Indianapolis councilors eye new approach to panhandling

Fred Strader spends six days a week outside Circle Center Mall saying hello to passersby while hoping for money.

A new approach to the city's panhandling problem is in the works. This time, it's not coming from the mayor, but from three City-County councilors.

Democrats Maggie Lewis and Vop Osili, along with Republican Jeff Miller, traveled to San Antonio and Raleigh last week to see how those cities have addressed panhandling and came back with ideas they hope to explore here.

The trip, organized by Visit Indy, also included representatives from Indianapolis Downtown Inc. and the Horizon House.

It comes after the issue was put on hold in July after following resistance from several members of the Democratic-controlled council. They feared the mayor's plan to create a "panhandling-free zone" in downtown's mile-square area was too restrictive and subject to certain legal challenges by the ACLU of Indiana.

In the meantime, tourism and convention officials have continued to push for a tougher ordinance saying the city is losing events.

As Visit Indy's Chris Gahl told Eyewitness News last spring, "The perception is panhandling equals an unsafe city."

Miller said the group got a first-hand look at San Antonio's beefed-up ordinance. It bans solicitation within 50 feet of ATMs, parking meters, bus stops, outdoor dining areas and marked crosswalks - anywhere there's likely to be a monetary transaction.

"It's not arbitrary and it's tied to public safety," Miller said, noting it also hasn't been challenged by the ACLU.

Raleigh's ordinance meantime, requires panhandlers to get a permit. While it's free, they do need to register. Miller said city officials there found, most people asking for money never applied for the permit and those who did were subject to the rules.

He said the permitting process "also provides a better inventory of who's in need."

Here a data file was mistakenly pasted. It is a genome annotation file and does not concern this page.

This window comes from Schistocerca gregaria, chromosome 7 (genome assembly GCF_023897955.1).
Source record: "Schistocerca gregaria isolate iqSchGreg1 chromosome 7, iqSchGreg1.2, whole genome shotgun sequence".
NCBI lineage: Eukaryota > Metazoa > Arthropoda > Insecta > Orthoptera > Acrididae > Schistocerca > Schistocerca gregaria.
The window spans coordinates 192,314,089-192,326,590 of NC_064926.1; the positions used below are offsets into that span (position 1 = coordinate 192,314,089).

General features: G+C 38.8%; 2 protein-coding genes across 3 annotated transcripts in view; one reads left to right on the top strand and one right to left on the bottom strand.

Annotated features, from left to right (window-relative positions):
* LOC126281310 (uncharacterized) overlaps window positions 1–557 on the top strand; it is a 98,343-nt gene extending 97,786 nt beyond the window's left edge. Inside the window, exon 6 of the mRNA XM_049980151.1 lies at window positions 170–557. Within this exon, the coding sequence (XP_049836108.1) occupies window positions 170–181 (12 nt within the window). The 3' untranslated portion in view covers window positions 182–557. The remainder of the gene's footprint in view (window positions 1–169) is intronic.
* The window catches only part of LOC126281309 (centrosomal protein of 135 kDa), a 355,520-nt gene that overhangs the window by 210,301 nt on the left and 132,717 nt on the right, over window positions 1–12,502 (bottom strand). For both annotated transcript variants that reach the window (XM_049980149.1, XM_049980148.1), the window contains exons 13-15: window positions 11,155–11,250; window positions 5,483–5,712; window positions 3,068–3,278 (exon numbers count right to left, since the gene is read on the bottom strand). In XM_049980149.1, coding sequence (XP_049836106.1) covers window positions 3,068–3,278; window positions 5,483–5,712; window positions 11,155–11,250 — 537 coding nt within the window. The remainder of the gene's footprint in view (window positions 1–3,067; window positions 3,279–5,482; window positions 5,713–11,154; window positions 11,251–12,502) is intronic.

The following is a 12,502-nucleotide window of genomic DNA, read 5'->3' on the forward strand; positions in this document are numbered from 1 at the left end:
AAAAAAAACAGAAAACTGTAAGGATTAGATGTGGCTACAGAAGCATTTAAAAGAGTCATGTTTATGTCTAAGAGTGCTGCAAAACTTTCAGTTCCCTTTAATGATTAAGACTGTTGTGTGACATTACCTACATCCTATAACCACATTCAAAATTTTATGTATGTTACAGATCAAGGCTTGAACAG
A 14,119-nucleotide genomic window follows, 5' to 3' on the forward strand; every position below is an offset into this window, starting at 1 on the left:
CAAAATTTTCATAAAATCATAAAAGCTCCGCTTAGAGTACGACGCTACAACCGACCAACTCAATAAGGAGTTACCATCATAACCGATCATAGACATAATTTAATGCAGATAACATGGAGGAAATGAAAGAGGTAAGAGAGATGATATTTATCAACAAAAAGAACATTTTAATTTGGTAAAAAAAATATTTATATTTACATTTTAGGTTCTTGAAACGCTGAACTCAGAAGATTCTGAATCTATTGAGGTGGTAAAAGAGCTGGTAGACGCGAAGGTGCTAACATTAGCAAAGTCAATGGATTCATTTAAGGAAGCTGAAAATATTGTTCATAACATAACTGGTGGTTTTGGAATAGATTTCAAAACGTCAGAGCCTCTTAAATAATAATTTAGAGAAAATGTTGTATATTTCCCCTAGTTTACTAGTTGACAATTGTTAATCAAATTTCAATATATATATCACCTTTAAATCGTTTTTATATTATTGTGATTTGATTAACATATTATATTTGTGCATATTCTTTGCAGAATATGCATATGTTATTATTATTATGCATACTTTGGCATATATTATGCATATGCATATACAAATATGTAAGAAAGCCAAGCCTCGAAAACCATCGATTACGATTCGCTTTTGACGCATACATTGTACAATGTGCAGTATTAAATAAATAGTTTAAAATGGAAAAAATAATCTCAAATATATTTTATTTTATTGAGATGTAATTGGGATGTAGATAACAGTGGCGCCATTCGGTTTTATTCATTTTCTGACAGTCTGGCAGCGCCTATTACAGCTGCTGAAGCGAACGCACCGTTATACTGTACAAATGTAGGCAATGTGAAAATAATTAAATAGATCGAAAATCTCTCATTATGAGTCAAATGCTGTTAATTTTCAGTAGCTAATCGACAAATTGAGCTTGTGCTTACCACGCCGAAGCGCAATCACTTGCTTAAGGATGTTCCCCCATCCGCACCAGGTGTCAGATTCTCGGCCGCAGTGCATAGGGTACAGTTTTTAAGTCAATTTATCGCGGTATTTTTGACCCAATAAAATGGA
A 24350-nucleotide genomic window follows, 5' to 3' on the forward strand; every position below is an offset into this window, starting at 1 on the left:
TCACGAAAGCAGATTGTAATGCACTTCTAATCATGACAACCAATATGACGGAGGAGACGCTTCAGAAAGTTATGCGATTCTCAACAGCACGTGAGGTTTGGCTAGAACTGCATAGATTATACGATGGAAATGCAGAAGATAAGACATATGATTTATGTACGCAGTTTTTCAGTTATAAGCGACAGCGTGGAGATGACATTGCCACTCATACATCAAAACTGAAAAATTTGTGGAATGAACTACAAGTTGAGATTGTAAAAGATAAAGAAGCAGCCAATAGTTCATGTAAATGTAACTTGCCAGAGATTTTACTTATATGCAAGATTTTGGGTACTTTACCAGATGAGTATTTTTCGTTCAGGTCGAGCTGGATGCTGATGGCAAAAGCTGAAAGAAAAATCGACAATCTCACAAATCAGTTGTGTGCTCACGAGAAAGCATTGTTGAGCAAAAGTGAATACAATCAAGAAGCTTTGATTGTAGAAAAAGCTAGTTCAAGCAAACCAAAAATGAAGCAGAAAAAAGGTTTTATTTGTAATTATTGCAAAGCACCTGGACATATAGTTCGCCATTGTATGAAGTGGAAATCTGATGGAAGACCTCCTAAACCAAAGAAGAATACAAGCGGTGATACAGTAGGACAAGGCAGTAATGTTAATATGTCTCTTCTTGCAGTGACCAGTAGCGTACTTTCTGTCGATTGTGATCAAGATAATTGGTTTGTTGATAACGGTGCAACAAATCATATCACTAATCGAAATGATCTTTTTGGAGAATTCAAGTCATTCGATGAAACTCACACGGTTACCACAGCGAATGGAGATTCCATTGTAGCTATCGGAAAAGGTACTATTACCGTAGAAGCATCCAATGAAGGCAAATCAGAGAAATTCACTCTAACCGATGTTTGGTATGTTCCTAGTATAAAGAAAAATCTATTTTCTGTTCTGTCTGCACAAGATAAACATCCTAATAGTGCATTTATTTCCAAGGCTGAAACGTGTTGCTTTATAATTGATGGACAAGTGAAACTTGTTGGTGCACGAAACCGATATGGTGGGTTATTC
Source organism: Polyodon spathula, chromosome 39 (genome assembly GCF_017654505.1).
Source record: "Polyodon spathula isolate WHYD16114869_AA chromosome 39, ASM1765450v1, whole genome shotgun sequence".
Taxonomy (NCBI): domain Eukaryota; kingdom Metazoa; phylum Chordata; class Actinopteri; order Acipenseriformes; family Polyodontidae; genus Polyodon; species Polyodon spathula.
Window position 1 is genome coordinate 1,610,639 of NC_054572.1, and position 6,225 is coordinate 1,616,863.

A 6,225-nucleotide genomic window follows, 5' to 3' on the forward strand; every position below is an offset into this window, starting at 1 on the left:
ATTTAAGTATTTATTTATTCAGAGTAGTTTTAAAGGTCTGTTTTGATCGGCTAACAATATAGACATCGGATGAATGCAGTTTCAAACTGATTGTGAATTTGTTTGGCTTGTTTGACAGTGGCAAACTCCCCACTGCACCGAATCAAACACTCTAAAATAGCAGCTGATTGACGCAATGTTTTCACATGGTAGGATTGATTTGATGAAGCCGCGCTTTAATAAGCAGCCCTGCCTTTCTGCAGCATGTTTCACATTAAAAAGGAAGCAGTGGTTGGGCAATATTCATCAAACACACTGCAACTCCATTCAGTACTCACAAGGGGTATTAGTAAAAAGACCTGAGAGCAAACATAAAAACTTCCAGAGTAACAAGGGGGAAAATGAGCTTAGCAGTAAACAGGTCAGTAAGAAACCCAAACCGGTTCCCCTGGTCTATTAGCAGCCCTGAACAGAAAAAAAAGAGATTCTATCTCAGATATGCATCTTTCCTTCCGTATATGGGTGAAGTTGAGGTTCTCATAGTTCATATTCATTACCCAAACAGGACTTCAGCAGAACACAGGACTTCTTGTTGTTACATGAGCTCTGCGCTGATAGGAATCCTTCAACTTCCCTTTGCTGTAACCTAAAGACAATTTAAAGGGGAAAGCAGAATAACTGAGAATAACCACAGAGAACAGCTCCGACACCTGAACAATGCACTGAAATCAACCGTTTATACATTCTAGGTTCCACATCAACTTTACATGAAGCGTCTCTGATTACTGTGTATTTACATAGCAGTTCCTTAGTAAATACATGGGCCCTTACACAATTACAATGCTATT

While Miller thought a combination of the two might work in Indianapolis, Osili said he was "more in favor of the 50-foot radius. I think it's more effective and I'm not sure the permit addresses the issue in a meaningful and tangible way."

Osili said his hope was to craft an ordinance by the end of this year. Like Miller he said he wants to make sure the ordinance somehow provides resources for those in need.

Fred Strader spends six days a week outside Circle Center Mall saying hello to passersby while hoping for money. He isn't crazy about a tougher ordinance.

Sitting on a bucket, smoking a cigarette he said, "I'm trying to help myself here. I'm trying to get a hotel room once a night. I'm not one of those troublemakers running up to that guy and saying give me some money or something to eat."

Still Jeff Smith, who co-owns Harry and Izzy's, thinks panhandlers do hurt the city's image.

Smith said if visitors "aren't used to it, there's a perceived notion that it might not be safe, but downtown is very safe. It's the perception that worries me."

That's why Smith is glad councilors are looking to San Antonio and other cities for ways to discourage panhandlers.

"If it works in San Antonio I think it would work here," he said. "It's [important] for businesses that something be done, that it's regulated. Everyone needs to be treated fairly but I do think you need to have rules."

Strader said he won't fight the law.

"If they tell me to move, I'll move, but if not, I'm going to just sit here and speak to people," he said, adding, "I just wish I had me a job so I could get off this corner."

Mayoral spokesman Marc Lotter said the mayor was happy to see councilors looking for solutions, but Ken Falk with the ACLU of Indiana said it was doubtful an ordinance similar to Raleigh's or San Antonio's would go unchallenged in Indianapolis.

"The idea of a permit for First Amendment expression strikes me as clearly unconstitutional," Falk said, noting he'll be eager to see the new proposal.